If you have your heart set on adding a purebred Great Dane to your family, you have a couple of options. You can visit your local shelter in hopes of finding a Dane in need of a loving home, you can visit a private rescue in hopes of adopting a rescued Dane, or you can seek out a reputable breeder of Great Danes.
While shelters and rescues are good options, and we encourage you to try these options first, oftentimes you will only find mixed breed puppies and/or purebred adults. If you really want a purebred Great Dane puppy, a breeder is likely your best bet.
Purchasing a Great Dane from a reputable breeder offers many advantages:
1) Knowledge and Advice –
A reputable Great Dane breeder knows the breed and can offer excellent advice and insight into whether or not a Great Dane is a good fit for your family. Honest and respectable breeders are more interested in placing their Danes in appropriate, loving homes than in earning a quick buck.
2) Help In Choosing The Right Puppy –
All puppies are different. It can be difficult for you to determine if a particular puppy will grow up to be assertive or mellow, high energy or laid back. Good breeders know their breed and their puppies, and they can guide you in choosing the right puppy for your circumstances.
3) You’ll Get To Meet The Parents – A reputable breeder will encourage you to visit their kennel before puppies are born so they can get to know you. While visiting you will have an opportunity to meet one, or both of your puppy’s parents. This will give you a good idea of what the future holds for your puppy with regard to looks, size, and temperament. Even if you don't "go in person" most breeders share videos, photos and even video chats, letting you meet their Danes electronically.
4) You Will Know Your Puppy’s Pedigree – Responsible breeders research the pedigrees of their sires and dams and should be happy to share this information with you. Your breeder will likely have information on your puppy’s parents, grandparents, and even great grandparents. A reputable breeder will also be able to provide proof that parents and/or grandparents are registered.
5) Your Puppy Will Be Representative Of The Breed –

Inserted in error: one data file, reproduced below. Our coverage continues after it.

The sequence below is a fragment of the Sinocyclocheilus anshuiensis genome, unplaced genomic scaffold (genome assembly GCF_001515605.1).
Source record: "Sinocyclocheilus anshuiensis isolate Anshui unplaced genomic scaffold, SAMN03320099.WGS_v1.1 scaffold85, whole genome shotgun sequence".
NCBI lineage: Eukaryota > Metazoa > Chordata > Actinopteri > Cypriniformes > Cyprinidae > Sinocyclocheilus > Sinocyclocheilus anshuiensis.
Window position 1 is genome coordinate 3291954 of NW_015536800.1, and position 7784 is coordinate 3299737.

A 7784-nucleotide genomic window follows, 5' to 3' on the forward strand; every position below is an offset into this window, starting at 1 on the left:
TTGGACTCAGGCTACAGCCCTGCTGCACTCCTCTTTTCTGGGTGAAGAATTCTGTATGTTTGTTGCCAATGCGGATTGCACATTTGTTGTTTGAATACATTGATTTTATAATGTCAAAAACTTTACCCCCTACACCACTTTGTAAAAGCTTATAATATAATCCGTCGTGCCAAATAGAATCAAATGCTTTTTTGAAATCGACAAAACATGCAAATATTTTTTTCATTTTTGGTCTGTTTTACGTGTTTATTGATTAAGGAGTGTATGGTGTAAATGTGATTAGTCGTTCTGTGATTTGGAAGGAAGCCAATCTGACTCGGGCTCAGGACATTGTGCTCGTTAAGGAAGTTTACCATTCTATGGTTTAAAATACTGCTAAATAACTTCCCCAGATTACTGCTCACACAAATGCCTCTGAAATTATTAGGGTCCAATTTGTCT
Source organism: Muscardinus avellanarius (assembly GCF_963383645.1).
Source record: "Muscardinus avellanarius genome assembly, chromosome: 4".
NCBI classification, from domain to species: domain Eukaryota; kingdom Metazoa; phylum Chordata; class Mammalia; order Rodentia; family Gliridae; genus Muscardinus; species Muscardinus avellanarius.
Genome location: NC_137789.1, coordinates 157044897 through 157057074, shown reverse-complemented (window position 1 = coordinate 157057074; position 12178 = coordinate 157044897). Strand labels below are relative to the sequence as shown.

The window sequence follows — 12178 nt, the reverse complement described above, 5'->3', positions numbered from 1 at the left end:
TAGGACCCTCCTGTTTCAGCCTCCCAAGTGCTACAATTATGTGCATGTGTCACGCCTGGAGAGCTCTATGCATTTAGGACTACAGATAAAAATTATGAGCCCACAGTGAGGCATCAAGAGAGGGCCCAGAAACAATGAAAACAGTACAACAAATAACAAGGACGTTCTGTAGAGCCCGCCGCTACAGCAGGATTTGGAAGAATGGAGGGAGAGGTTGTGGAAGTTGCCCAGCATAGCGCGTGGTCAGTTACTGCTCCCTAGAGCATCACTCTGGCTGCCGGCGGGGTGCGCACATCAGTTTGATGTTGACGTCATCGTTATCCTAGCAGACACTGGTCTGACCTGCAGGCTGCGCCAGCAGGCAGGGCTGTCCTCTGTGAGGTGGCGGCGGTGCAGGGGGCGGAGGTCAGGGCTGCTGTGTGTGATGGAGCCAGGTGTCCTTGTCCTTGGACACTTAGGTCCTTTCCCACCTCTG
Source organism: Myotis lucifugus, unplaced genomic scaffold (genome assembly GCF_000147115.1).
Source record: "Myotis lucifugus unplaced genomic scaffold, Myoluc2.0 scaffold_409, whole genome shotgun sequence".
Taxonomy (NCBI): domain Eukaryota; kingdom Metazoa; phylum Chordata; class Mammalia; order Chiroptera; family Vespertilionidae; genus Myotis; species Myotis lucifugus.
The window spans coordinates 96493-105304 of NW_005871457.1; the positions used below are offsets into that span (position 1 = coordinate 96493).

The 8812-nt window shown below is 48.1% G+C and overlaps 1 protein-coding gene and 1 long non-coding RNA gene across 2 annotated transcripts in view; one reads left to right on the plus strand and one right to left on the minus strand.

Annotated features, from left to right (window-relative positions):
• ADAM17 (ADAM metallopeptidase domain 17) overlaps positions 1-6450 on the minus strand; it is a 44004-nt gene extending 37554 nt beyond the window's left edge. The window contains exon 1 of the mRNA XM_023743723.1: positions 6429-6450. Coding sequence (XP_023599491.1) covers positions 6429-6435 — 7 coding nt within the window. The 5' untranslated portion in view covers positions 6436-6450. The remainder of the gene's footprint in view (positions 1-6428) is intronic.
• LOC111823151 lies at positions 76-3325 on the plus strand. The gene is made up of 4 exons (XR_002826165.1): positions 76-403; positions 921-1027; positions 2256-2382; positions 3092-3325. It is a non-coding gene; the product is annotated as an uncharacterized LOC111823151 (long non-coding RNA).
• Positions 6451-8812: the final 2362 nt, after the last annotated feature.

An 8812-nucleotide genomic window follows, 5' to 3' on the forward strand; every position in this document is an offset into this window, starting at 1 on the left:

A reputable breeder of Great Danes carefully selects sires and dams to ensure that the litters they produce are good representations of the breed standards. Breed standards define coat texture and colors, height and weight, and many other physical characteristics of the breed.
6) Your Puppy’s Health Will Be Guaranteed –
All reputable breeders ensure that their puppies are given a clean bill of health by a licensed veterinarian and typically offer a health guarantee. While the terms of these guarantees vary by breeder, you should feel confident that you are buying a healthy and happy puppy.
7) Lifetime Support and Expertise –
A reputable breeder cares about the animals they breed and are happy to offer expert advice with regard to nutrition, exercise, training, and grooming. You should be encouraged to reach out to your breeder anytime you have questions, from puppyhood to their golden years.
8) Puppy Will Always Have a Loving Home –
Reputable breeders feel responsible for the puppies they produce. They would be mortified to learn that one of their extended family members was left in a shelter, or on the streets. A reputable breeder will almost always take an animal back, for any reason and at any stage in life. Some breeders will require that you sign a contract giving them first right of refusal should you become unable to care for the animal.
In conclusion, don’t discount shelters and rescues. These animals need loving homes and many rewarding relationships begin here. Adopting a pet from a shelter or rescue is also less expensive and you will be helping an animal in need.
However, if you are looking for a purebred puppy, you may have a difficult time finding one at a shelter or rescue, and working with a reputable breeder provides many benefits for you and the breed.
Never let someone say you are wrong for buying from a breeder. Reputable breeders are not the reason for shelter animals. Irresponsible pet owners who did not do right by their dog are the number one problem.